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Re: Plane impact design

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Rodrigo,

Many technical papers have been published on aircraft impact effects on
nuclear plant structures.  One reference which contains an overview of this
subject is:

ASCE, STRUCTURAL ANALYSIS AND DESIGN OF NUCLEAR PLANT STRUCTURES, Manual
No. 58, American Society of Civil Engineers, 1980.

Some papers that might be of some help in estimating the impact forcing
function:

K. Drittler and P. Gruner, "Calculation of the Total Force Acting Upon a
Rigid Wall by Projectiles", Nuclear Engineering and Design, Vol. 37 (1976),
pp. 231-244.

L. Y. Bahar and J. S. Rice, "Simplified Derivation of the Reaction-Time
History in Aircraft Impact on a Nuclear Power Plant", Nuclear Engineering
and Design, Vol. 49 (1978), pp. 263-268.

There are several ways to approach the analysis problem, depending on what
you are trying to achieve.  If you are designing a new structure and the
goal is to prevent gross structural collapse, without concern about local
effects such as secondary missiles being generated (e.g., back face
scabbing of R/C walls) and you have an estimate of the impact force versus
time function available, then the methods in ASCE Manual 58 should be
sufficient.  However, if you are concerned about local effects on the
target such as spalling and penetration and you need to consider
deformation of the aircraft, then much more sophisticated analysis methods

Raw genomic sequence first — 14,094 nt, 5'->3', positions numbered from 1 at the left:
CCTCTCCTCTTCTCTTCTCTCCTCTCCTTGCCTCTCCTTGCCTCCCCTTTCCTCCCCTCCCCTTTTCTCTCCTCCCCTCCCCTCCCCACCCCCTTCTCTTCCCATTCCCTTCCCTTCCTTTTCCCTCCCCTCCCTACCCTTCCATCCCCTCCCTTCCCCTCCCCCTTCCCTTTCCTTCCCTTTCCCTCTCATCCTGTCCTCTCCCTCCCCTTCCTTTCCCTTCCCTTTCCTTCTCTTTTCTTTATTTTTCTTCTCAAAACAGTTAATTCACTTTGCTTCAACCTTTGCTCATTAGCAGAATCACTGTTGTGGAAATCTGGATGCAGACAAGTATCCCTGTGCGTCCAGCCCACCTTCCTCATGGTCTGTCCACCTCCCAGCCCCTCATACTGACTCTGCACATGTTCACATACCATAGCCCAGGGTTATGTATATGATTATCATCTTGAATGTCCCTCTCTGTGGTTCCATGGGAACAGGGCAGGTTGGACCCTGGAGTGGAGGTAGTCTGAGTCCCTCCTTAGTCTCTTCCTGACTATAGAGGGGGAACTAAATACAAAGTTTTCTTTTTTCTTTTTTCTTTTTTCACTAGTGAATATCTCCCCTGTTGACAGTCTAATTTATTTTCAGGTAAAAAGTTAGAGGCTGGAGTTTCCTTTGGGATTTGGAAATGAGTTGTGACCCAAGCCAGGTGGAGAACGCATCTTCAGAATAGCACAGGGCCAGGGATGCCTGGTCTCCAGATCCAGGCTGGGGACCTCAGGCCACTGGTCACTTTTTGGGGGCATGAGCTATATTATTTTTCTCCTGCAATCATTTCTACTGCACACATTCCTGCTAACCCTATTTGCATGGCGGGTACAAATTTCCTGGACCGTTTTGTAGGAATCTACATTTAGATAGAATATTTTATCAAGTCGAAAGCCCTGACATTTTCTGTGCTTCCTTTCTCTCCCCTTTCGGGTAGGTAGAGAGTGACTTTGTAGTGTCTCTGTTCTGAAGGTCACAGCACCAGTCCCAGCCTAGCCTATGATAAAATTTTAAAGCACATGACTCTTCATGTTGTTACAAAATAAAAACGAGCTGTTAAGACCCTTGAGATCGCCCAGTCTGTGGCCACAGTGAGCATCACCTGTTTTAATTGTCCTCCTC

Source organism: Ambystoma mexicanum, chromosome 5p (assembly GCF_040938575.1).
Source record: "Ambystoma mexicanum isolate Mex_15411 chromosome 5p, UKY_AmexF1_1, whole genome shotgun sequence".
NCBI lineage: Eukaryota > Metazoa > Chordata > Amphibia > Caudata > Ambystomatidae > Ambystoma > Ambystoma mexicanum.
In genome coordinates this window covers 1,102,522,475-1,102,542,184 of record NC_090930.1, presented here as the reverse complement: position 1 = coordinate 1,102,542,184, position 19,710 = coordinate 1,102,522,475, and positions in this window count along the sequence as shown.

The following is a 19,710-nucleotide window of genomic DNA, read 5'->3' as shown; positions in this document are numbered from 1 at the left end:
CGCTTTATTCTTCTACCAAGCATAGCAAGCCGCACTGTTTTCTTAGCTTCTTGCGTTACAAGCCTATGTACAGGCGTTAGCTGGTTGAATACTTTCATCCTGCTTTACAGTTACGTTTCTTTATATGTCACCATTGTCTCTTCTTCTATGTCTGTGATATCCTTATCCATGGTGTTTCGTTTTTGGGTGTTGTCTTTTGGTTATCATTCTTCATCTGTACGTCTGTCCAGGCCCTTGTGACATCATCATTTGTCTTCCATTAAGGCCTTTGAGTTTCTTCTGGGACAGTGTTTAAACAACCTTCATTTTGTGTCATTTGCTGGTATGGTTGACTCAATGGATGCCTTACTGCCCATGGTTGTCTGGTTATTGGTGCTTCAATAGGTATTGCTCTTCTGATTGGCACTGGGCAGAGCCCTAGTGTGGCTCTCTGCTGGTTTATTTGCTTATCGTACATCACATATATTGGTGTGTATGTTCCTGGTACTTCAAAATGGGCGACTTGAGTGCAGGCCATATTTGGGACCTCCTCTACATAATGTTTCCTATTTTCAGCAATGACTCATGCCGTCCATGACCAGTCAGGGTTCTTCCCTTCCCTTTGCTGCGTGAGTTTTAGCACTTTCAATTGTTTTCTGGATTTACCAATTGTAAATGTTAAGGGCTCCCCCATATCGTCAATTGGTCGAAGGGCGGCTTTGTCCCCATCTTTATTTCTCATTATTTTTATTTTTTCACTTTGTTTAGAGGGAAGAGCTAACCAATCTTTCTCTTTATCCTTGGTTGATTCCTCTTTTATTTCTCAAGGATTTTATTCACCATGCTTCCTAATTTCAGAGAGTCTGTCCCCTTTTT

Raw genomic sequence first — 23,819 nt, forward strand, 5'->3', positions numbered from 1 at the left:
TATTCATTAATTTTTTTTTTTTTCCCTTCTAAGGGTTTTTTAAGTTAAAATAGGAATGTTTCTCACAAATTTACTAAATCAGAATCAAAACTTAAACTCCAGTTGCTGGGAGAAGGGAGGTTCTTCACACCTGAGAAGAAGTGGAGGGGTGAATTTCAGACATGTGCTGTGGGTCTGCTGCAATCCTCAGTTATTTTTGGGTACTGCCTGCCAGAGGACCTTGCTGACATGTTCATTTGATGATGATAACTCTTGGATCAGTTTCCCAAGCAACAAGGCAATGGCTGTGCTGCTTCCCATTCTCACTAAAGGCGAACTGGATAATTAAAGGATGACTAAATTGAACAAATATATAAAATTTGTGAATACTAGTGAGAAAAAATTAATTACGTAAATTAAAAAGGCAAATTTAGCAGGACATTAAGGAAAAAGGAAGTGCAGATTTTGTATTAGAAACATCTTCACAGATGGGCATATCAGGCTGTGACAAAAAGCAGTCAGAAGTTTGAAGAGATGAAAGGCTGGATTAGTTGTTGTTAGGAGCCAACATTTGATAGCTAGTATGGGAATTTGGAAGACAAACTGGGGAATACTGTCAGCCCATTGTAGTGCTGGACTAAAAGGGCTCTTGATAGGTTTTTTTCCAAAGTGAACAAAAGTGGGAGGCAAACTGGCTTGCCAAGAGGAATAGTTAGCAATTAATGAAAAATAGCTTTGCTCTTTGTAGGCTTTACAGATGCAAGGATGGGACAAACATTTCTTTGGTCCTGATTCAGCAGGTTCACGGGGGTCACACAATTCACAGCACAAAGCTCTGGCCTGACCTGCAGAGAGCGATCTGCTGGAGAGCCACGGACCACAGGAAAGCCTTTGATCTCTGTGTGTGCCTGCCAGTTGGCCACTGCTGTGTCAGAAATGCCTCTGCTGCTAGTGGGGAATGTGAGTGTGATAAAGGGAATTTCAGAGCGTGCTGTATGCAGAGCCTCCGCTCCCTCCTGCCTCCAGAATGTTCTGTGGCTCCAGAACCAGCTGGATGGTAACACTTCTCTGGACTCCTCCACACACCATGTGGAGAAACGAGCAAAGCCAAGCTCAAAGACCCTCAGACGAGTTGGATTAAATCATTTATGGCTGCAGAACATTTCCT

will be needed.  

Finite element analyses (LS-DYNA, DYNA 3D, ADINA and ABAQUS) can been used
to predict nonlinear dynamic responses of the missile and target taking
into account a host of special effects.  However, the engineering effort
involved with this approach is huge and the reliability of the results has
a tendency to decreases as the sophistication increases.  What I mean by a
decrease in reliability is that the accuracy of very localized responses
(e.g., the depth of missile penetration, velocities and trajectories of
secondary missiles, ... etc.) is generally not as good as the accuracy of
the predicted global responses, which can be achieved using much simpler
methods.

Hope this helps.

Walt Sawruk
EQE International, Inc.
Shillington, PA

email: ws(--nospam--at)eqe.com

At 10:55 PM 07-07-1999 -0300, you wrote:
>    Does anyone know of a good source on the analysis of a  structure to
>airplane impact loads?   Thanks in advance.    Rodrigo Lema.